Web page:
Eruption from summit crater could trigger huge ash cloud, hurl boulders
KILAUEA VOLCANO, BIG ISLAND (HawaiiNewsNow) - Eruptions at Kilauea's summit crater could trigger explosions so violent they fling 10-ton boulders as far as a half mile away and send ash columns miles into the sky, scientists are warning.
Fears of an eruption prompted the Hawaii Volcanoes National Park to shut down indefinitely Friday.
On Saturday morning, a steady, vigorous plume of steam and varying amounts of ash rose from the Overlook vent at the summit, according to officials. ash could spread near Kilauea's summit and downwind, depending on wind conditions.
Officials are warning that massive boulders could come raining down from the sky near the crater, and they're asking people to be prepared.
"It could be large rocks, it could be boulders the size of cows," said Jessica Ferracane, of the Hawaii Volcanoes National Park. "But the larger rocks are going to fall closer to the vent. So if you are, I believe, a half-mile radius of the eruption site — that's where it could be deadly."
Since the park is closed, though, the biggest effect on residents near the summit would likely be an ashfall.
Authorities say ash plumes could affect areas as many as 12 miles away.
Civil Defense authorities said:
- The danger from this eruption is ash fallout. The major response is to protect yourself from fallout.
- If this event occurs while you are at home, stay indoors with the windows closed.
- If you are in your car, keep the windows closed. Drive with extreme caution, or pull over and park.
The last time such eruptions happened was nearly a century ago, when shooting debris killed one and left a layer of ash over homes and cars.
Researchers don't know when the explosive activity will occur, how large the explosions could be or how long they'd last.
But they warn that as fissures continue to open in Puna and lava travels downslope toward the sea, the chance for "explosive eruptions" at Halemaumau Crater on the summit of the volcano will continue to rise.
That's because a lava lake at the summit is dropping. When it hits the level of the water table beneath the Kilauea caldera, likely sometime mid-month, the influx of water into the conduit could trigger steam-driven eruptions, geologists said.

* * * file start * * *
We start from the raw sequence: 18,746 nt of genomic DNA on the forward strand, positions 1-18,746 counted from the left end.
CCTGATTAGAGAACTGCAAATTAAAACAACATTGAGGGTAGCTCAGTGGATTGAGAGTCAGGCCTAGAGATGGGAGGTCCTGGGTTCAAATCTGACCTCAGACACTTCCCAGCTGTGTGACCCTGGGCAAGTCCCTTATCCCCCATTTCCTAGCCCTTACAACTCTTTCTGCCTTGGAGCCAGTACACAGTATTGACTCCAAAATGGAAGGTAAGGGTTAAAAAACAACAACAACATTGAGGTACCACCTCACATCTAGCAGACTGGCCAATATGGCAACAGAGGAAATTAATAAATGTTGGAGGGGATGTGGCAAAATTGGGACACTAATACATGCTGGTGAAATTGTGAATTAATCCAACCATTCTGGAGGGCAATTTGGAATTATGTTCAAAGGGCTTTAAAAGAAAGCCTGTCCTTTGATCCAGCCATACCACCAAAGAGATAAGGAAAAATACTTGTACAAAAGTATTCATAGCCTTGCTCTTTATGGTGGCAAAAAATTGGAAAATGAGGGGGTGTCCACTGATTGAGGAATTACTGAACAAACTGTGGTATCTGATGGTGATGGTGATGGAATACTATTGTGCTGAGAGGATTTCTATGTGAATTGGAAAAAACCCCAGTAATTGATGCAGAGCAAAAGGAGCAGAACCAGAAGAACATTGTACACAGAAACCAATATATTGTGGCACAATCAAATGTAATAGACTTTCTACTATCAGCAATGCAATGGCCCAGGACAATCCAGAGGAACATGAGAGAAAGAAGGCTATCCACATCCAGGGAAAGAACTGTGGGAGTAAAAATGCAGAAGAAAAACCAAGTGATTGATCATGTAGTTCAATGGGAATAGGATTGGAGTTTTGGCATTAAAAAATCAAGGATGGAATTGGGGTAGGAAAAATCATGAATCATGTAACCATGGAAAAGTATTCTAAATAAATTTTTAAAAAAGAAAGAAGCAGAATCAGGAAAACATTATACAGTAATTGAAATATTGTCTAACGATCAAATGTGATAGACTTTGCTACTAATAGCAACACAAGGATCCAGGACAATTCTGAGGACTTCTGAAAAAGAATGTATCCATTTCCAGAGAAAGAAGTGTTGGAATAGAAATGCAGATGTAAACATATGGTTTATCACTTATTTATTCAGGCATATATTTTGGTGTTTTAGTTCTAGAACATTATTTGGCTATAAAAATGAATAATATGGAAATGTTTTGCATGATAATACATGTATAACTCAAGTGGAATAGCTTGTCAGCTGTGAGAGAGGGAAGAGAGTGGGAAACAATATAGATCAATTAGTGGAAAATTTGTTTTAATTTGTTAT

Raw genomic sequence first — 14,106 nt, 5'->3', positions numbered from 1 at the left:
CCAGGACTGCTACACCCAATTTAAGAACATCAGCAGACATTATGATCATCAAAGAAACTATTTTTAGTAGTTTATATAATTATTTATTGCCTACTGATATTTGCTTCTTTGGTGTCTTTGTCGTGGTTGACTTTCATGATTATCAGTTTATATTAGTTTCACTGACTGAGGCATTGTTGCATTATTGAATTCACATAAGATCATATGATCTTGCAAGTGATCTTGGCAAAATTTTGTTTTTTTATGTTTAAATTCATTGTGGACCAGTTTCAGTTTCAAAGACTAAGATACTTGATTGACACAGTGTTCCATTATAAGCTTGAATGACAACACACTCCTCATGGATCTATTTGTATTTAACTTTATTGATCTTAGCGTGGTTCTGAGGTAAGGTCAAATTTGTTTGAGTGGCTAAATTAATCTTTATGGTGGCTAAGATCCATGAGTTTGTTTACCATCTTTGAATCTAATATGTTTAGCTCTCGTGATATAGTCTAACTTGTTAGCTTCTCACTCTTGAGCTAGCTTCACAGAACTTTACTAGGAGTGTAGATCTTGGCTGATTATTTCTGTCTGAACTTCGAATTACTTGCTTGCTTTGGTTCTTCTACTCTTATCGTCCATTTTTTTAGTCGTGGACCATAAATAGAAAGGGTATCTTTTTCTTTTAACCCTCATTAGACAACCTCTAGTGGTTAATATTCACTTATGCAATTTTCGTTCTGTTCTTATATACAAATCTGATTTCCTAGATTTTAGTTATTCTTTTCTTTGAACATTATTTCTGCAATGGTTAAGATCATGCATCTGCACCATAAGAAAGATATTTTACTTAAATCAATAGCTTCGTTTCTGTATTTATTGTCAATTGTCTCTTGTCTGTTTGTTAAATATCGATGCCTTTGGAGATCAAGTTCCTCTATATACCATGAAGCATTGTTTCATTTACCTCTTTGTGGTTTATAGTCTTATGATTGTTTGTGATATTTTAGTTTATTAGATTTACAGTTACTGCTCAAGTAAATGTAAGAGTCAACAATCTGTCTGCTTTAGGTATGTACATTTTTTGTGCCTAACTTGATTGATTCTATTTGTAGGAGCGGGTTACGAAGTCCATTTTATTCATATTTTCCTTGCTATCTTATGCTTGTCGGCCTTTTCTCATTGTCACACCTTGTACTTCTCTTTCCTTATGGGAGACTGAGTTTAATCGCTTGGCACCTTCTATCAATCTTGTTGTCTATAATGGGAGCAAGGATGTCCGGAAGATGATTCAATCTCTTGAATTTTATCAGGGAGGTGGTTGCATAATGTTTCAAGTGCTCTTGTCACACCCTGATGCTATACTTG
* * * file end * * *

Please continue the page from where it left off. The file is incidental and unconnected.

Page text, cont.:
"If an explosion happens, there's a risk at all scales. If you're near the crater within a half a mile or so, then you would be subject to a bombardment by ballistic blocks weighing as much as 10 or 12 tons," said Don Swanson, of the Hawaiian Volcano Observatory.
"If you're within several miles of the summit of the volcano, of the lava lake, then you would be subject to falls of marble sized rocks, ash, finer grain material. and if you're beyond that say you're 10 miles, 15, 20 downwind, you could experience fine ash floating from the sky like snow."
- Here's a look at what to prepare for and what a series of explosions in 1924 can tell us:
The biggest potential hazards of an explosion are ballistic projectiles and ashfall.
Officials are urging residents who live around the Kilauea summit to learn about the hazards of ashfall, stay informed about the status of the volcano and area closures, and review family and business emergency plans.
During steam-driven explosions, ballistic boulders up to two yards across could be thrown in all directions to a distance of about a half mile. These boulders could weigh a few pounds to several tons.
Smaller (pebble-size) rocks could be sent several miles from Halemaumau, mostly downwind.
Presently, during the drawdown of the lava column, rockfalls from the steep enclosing walls of the crater are hitting the lava lake and producing ash clouds that dissipate quickly. These clouds can result in dustings of ash downwind.
Should steam-driven explosions begin, ash clouds will rise to greater elevations, meaning that minor ashfall could happen over much wider areas.
In 1924, explosive events at the summit lasted for two and a half weeks and ash may have reached as high as 20,000 feet above sea level. Small amounts of fine ash fell as far as lower Puna and Waiohinu.
Gas emitted during steam-drive explosions will be mainly steam, but will include some sulfur dioxide as well. Currently, emissions remain elevated.
USGS geologists say that they expect the water table to be infiltrated by lava by the middle of the month.
Steam-driven explosions at volcanoes typically happen with very little warning and the first sign of a problem might be continuous ashy plumes.
What happened at the crater in 1924
The first explosion at the summit in 1924 was neither seen nor heard.
It took place during the night of May 9, and small rocks were thrown out of the crater. Larger explosions followed, starting on May 13 and spaced a few hours apart. At the same time, Halemaumau continued to collapse, its failing walls contributing to the debris thrown from the crater.
Clouds of rock particles ejected into the air often obscured the crater from view. Toward the end, it became difficult to distinguish the cloud pouring from the crater from the dust cloud generated by a rock avalanche.
Consequently, the end date of the eruption is somewhat uncertain — but is taken to be May 27, when the last observed object was ejected from the crater.
During the event, explosion clouds reached as high as 5.5 miles.
Trade winds were blowing from the northeast during the eruption, yet wet ash fell at least once on railroad tracks in lower Puna, Gutters on the roof of a store in Glenwood, 10 miles northeast of Halemaumau, collapsed from the weight of muddy ash.
The largest explosion may have taken place on May 18, 1924; a number of people were near Halemaumau when it happened, and one was killed by debris.
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